November 26th, 2013 | 8:00am

When you’re a carpenter’s son there are things you don’t tell your mother. The old asbestos siding Dad had you driving nails into, for instance. Or the ceiling fan he wired without first shutting off the power. Or how you close your eyes when you bring the round whirling blade of the chop saw down on a length of spouting so you won’t get any flecks of aluminum in your eyes. How it just seems safer that way.

Photo by Met
November 25th, 2013 | 8:00am

When I see handmade cloth, with its uneven selvedges and irregularities, I feel a kinship. My mother was a weaver. I would come home from school and find my mother weaving, warping, or winding yarn. She wove on traditional four- or eight-harness looms, wooden frames the size of a grand piano. I grew up with the household sounds (and vocabulary) of the 1700s—the whizz of a shuttle, the thump of the beater, the rattle of heddles, and the shunk of harnesses.

Courtesy Steve Guttman
November 22nd, 2013 | 8:00am

Courtesy Steve Guttman

“We have the mind, body, and the mind/body all organizing this building,” offers architect Chris McVoy, metaphorically describing the Campbell Sports Center that opened this fall at Columbia University. The building is the outward expression of an athlete’s inner journey. In a short film, McVoy and his partner and mentor, Steven Holl, discuss their design intentions and the character of experience they’ve created.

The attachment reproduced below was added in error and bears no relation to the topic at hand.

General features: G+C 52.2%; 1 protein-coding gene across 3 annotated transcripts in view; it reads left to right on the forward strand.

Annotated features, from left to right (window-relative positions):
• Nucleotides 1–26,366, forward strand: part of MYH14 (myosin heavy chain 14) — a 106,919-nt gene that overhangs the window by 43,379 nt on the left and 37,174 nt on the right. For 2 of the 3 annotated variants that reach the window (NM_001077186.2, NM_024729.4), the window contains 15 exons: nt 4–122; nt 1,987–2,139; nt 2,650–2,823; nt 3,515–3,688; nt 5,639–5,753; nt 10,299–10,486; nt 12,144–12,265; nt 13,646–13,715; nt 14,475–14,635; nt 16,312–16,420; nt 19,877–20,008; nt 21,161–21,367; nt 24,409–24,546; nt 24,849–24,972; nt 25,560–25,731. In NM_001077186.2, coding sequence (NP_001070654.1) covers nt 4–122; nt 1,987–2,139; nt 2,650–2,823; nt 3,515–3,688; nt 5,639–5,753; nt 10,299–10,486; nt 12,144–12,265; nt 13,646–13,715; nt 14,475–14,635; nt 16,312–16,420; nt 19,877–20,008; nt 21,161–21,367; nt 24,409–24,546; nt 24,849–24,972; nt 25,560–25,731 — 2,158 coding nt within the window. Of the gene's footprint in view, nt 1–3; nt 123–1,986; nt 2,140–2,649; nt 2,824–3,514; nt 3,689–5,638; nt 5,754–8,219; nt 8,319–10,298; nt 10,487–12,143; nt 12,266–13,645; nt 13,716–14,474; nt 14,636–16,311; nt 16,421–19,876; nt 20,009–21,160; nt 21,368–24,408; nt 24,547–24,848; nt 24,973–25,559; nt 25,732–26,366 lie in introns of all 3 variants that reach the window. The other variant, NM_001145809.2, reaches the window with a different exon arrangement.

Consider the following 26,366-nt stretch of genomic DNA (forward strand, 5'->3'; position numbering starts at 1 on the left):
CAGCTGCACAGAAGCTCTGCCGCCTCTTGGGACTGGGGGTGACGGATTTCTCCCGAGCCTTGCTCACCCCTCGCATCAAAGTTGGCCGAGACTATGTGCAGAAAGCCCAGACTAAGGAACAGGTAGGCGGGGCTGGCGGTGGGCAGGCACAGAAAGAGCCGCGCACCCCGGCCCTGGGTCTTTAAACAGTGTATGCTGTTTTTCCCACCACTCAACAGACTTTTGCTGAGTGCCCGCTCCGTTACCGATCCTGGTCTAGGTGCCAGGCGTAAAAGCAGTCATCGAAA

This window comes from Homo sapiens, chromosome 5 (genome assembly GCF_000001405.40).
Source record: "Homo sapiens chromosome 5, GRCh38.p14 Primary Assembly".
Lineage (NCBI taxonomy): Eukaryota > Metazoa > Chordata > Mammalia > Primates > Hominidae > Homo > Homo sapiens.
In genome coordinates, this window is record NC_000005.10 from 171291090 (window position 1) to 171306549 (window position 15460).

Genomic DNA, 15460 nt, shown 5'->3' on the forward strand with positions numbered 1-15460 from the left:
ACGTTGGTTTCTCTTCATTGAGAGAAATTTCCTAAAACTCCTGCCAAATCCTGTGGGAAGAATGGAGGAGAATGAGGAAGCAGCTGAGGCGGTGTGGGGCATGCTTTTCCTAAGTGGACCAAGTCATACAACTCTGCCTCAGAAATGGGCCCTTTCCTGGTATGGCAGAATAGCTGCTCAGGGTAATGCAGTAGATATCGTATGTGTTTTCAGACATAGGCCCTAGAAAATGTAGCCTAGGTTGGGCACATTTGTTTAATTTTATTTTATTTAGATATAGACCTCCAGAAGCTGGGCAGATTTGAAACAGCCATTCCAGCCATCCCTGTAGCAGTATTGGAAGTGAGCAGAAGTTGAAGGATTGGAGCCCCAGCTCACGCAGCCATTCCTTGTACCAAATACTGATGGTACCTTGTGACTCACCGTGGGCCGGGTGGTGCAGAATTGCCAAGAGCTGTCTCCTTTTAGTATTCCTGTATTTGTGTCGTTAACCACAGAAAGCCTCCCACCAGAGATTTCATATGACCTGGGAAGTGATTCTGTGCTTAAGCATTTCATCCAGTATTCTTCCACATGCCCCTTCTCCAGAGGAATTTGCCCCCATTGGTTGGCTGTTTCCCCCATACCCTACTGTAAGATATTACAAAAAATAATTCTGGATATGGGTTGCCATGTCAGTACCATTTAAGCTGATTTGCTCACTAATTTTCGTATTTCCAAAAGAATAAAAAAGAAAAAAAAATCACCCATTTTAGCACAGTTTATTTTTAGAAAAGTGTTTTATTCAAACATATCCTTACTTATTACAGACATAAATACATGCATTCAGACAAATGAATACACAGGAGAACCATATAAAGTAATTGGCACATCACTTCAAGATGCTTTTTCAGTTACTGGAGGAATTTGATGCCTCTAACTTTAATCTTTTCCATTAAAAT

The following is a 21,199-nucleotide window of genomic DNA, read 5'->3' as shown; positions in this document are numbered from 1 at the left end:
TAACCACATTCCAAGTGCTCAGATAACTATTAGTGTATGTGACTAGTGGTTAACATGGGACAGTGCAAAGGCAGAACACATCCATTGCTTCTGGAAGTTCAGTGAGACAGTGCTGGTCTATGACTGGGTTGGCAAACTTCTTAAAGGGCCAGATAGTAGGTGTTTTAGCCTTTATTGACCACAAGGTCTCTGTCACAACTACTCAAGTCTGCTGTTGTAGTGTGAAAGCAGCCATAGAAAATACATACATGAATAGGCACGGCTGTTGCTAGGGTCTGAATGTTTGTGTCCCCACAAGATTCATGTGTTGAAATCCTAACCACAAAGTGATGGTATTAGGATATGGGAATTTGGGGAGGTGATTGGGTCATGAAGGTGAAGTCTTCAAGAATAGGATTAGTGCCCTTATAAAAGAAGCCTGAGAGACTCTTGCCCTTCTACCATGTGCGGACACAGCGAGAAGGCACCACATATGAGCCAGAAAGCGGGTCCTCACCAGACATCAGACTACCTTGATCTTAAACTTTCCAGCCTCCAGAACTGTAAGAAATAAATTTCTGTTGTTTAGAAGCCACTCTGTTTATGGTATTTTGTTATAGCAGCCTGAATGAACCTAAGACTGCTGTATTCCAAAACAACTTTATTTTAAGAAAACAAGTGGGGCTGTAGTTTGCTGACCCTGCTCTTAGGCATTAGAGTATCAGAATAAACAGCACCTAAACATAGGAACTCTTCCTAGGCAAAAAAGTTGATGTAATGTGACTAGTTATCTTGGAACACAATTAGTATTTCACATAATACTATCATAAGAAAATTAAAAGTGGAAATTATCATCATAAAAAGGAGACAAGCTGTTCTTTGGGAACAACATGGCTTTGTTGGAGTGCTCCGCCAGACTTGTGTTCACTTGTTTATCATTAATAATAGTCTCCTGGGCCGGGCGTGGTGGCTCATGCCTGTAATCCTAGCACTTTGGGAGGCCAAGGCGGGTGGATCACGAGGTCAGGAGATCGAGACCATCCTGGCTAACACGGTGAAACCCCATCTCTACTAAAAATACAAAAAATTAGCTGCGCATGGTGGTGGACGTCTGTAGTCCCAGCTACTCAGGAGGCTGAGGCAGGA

Photo by Flickr user Juan Pablo Gonzalez
November 20th, 2013 | 7:00am

Photo by Flickr user Juan Pablo Gonzalez

Sundays, my parents would pin

their names to dress clothes.

The labelmaker’s impressions formed

letters unevenly, and at the end

November 19th, 2013 | 7:00am

 

There was a short time, just before I stopped carrying a backpack to school, when I coveted a t-shirt with the words “citizen of the world” on the front. I signed letters for Amnesty International that year, but I never bought the shirt. A few years later, when we tired of the war in Iraq, many pointed out that six of ten young Americans could not locate the country on a map, although half couldn’t find the Empire State either.